Galangal root originates from Asia and is closely related to ginger meaning my Galangal tincture tastes quite pleasant. Galagal was a favourite of Aleister Crowley who recommended its use for communing with familiar spirits. It also happens to be a mild hallucinogen. The last in my tincture trio is Mandragora. It was carefully measured so you can't overdose even if you drink the whole bottle (which I still don't recommend). Even though most witches think of Mandrake in association with salves, it is actually better suited for extraction in water or alcohol with very careful dosage.
I've made another batch of Aves Salve with magical and psychoactive herbs simmered in rich duck fat. This is my perfected recipe with a long shelf life, a lovely scent of balm of gilead, and a smooth texture. It is also a flying ointment containing Atropa Belladonna and real Mandrake root. I have it available in the regular 2oz jars and, also for the first time, in half ounce sample size jars for the witch on a budget or for those who just want to test it out.
Here is was Dver over at A Forest Door had to say about my Aves Salve:
"I bought some Aves Salve from you about a month ago. I just wanted to let you know how impressed I am with it. I honestly didn't know what to expect, never having used anything like it. I have used it three times now - each time has only been more powerful than the last, and I look forward to doing more with it in the future. It feels like putting on a mask or holy costume for possession or shapeshifting work, but all encapsulated in a simple dab of salve."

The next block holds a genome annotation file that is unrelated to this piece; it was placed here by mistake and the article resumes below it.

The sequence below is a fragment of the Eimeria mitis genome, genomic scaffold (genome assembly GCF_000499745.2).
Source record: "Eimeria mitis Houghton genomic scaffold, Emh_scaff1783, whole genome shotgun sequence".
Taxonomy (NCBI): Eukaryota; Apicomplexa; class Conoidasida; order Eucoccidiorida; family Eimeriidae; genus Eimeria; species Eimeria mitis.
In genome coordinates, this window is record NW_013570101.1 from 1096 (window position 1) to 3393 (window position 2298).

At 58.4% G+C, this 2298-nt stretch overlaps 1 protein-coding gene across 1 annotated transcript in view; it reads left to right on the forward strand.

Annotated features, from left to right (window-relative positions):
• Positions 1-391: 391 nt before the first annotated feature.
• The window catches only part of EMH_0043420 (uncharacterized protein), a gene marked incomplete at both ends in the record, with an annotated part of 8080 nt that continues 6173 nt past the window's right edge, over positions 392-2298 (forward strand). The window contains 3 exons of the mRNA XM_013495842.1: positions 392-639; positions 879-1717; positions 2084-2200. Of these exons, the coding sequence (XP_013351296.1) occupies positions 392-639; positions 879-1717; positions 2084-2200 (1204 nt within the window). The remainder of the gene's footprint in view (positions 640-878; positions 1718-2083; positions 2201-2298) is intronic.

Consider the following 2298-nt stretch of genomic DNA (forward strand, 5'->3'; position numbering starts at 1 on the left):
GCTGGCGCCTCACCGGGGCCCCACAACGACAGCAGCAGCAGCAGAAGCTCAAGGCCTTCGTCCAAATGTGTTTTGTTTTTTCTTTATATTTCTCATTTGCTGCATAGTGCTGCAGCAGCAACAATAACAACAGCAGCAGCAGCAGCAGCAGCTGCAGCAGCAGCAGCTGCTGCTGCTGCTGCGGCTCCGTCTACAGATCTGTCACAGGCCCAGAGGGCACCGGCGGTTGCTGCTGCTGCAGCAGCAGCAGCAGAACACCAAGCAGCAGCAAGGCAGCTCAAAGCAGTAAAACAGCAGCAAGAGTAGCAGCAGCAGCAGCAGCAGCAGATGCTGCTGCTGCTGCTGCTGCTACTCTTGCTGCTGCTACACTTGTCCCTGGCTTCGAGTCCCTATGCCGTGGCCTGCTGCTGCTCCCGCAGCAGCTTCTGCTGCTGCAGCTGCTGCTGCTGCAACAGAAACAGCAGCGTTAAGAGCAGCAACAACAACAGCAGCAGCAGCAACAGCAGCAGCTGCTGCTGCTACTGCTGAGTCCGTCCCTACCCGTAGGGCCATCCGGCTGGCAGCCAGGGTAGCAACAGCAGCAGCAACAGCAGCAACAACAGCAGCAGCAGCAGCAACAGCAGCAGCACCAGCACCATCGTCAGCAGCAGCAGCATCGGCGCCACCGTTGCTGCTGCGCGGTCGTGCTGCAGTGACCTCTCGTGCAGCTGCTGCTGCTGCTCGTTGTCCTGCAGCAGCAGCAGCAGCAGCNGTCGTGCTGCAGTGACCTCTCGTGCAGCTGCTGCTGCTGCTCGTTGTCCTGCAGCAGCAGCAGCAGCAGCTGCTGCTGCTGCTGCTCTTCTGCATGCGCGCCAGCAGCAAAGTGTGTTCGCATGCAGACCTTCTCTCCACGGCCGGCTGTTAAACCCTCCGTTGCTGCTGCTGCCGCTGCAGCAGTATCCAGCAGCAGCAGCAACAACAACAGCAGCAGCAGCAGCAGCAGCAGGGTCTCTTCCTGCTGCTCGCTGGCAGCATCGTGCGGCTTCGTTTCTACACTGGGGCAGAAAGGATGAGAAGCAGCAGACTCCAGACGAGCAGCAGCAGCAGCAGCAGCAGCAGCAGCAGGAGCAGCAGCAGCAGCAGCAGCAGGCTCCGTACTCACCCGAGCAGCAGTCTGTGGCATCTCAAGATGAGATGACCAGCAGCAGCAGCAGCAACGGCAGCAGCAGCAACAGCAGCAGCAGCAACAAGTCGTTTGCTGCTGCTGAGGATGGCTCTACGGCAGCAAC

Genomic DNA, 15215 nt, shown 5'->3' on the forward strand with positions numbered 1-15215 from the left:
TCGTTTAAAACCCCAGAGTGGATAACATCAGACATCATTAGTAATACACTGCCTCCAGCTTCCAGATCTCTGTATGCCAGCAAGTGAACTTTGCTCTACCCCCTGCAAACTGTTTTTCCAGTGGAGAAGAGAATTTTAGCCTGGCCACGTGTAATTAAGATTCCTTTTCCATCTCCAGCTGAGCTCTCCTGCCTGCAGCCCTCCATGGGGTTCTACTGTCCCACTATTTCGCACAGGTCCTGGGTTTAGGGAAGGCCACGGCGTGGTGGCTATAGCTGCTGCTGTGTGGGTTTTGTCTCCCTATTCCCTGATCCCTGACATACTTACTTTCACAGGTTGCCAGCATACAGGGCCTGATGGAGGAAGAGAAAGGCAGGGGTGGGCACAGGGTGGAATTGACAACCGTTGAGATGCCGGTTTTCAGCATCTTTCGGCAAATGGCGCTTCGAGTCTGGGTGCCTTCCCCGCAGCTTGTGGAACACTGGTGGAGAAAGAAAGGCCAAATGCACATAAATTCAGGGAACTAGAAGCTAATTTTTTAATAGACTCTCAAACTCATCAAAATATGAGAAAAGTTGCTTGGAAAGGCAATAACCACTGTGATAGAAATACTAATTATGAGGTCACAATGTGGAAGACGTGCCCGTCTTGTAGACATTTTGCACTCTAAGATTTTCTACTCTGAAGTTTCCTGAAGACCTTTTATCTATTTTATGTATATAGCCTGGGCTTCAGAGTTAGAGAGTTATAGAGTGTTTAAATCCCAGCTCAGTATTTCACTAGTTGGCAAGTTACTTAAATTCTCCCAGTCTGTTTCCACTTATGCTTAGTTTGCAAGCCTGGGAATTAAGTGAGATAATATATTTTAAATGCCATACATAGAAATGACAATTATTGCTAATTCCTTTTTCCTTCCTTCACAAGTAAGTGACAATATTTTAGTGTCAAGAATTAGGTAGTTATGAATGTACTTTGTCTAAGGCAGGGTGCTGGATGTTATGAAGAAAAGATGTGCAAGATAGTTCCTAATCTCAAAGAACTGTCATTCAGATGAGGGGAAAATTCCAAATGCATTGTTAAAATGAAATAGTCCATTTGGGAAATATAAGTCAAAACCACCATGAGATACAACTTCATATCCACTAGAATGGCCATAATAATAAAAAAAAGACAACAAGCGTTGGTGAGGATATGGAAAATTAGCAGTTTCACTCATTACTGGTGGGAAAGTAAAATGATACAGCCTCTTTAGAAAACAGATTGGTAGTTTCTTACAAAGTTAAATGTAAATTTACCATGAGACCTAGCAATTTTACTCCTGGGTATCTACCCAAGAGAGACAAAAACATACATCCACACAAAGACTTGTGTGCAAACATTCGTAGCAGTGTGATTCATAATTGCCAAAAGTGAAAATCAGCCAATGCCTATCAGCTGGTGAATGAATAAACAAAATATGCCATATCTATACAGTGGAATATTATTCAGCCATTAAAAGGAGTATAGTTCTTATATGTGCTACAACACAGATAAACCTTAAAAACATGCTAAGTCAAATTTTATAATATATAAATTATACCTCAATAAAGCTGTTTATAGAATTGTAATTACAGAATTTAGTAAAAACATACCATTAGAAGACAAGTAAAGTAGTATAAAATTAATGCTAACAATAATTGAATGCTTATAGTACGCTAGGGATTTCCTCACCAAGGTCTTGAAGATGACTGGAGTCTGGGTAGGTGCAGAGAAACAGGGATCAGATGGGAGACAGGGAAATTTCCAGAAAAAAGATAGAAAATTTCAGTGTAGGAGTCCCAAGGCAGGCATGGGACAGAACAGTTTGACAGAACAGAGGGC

"As much spirit-work as I do, I still actually maintain a dose of skepticism about any new tool or practice until I see some proof of its efficacy, and am not overly-eager (as some are) to claim a sense of spirit or energy in everything I touch. But this really blows me away. So I wanted to say thank you, and to let you know I really appreciate the work you do."
I am also working on a new traditional flying ointment based on a recipe for a shapeshifting-flying ointment from Giovan Battista Della Porta's "De Miraculis Rerum Naturalium" ("Natural Magic") from 1558. It includes Henbane, Mandrake, Datura, and Belladonna. I added balm of gilead for preservation and because it's quite traditional to flying ointments and is included in other recipes Porta gives in his work. I grew the Henbane and Datura this summer, the Belladonna was from a friend who grew it, and I had to outsource the Mandrake root. Once I'm able to test this batch to see if my dosages were correct, I hope to make another version using the more traditional hog's lard as the base instead of olive oil.
I hope to have more offerings for my witchy head shop soon including absinthe and sabbat wine infusion kits with psychoactive herbs as well as more poisonous specimens.
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